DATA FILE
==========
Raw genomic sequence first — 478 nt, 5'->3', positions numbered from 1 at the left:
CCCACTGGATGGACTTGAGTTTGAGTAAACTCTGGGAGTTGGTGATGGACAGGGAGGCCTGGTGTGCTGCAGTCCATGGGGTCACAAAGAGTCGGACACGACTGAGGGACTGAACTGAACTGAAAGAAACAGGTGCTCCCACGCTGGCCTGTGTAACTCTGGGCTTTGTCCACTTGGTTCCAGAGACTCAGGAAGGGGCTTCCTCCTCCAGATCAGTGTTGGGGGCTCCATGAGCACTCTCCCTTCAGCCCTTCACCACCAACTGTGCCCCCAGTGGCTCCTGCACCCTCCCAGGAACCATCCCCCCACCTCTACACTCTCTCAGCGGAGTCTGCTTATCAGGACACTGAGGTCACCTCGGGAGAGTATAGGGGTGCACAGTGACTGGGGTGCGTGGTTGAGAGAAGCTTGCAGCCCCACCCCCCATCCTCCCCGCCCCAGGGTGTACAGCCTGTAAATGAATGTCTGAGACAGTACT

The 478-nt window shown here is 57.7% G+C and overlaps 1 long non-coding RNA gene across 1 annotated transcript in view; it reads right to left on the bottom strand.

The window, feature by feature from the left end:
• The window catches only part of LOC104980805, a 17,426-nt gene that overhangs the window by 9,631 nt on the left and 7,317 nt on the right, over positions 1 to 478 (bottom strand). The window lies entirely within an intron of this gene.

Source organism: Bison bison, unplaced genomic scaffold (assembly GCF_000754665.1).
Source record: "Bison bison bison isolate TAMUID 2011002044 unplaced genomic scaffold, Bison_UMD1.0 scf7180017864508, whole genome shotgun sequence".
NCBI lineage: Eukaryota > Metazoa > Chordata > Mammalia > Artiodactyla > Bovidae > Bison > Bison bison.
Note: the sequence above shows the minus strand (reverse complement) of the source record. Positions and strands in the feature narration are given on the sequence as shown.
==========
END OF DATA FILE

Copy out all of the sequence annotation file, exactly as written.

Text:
Raw genomic sequence first — 478 nt, 5'->3', positions numbered from 1 at the left:
CCCACTGGATGGACTTGAGTTTGAGTAAACTCTGGGAGTTGGTGATGGACAGGGAGGCCTGGTGTGCTGCAGTCCATGGGGTCACAAAGAGTCGGACACGACTGAGGGACTGAACTGAACTGAAAGAAACAGGTGCTCCCACGCTGGCCTGTGTAACTCTGGGCTTTGTCCACTTGGTTCCAGAGACTCAGGAAGGGGCTTCCTCCTCCAGATCAGTGTTGGGGGCTCCATGAGCACTCTCCCTTCAGCCCTTCACCACCAACTGTGCCCCCAGTGGCTCCTGCACCCTCCCAGGAACCATCCCCCCACCTCTACACTCTCTCAGCGGAGTCTGCTTATCAGGACACTGAGGTCACCTCGGGAGAGTATAGGGGTGCACAGTGACTGGGGTGCGTGGTTGAGAGAAGCTTGCAGCCCCACCCCCCATCCTCCCCGCCCCAGGGTGTACAGCCTGTAAATGAATGTCTGAGACAGTACT

The 478-nt window shown here is 57.7% G+C and overlaps 1 long non-coding RNA gene across 1 annotated transcript in view; it reads right to left on the bottom strand.

The window, feature by feature from the left end:
• The window catches only part of LOC104980805, a 17,426-nt gene that overhangs the window by 9,631 nt on the left and 7,317 nt on the right, over positions 1 to 478 (bottom strand). The window lies entirely within an intron of this gene.

Source organism: Bison bison, unplaced genomic scaffold (assembly GCF_000754665.1).
Source record: "Bison bison bison isolate TAMUID 2011002044 unplaced genomic scaffold, Bison_UMD1.0 scf7180017864508, whole genome shotgun sequence".
NCBI lineage: Eukaryota > Metazoa > Chordata > Mammalia > Artiodactyla > Bovidae > Bison > Bison bison.
Note: the sequence above shows the minus strand (reverse complement) of the source record. Positions and strands in the feature narration are given on the sequence as shown.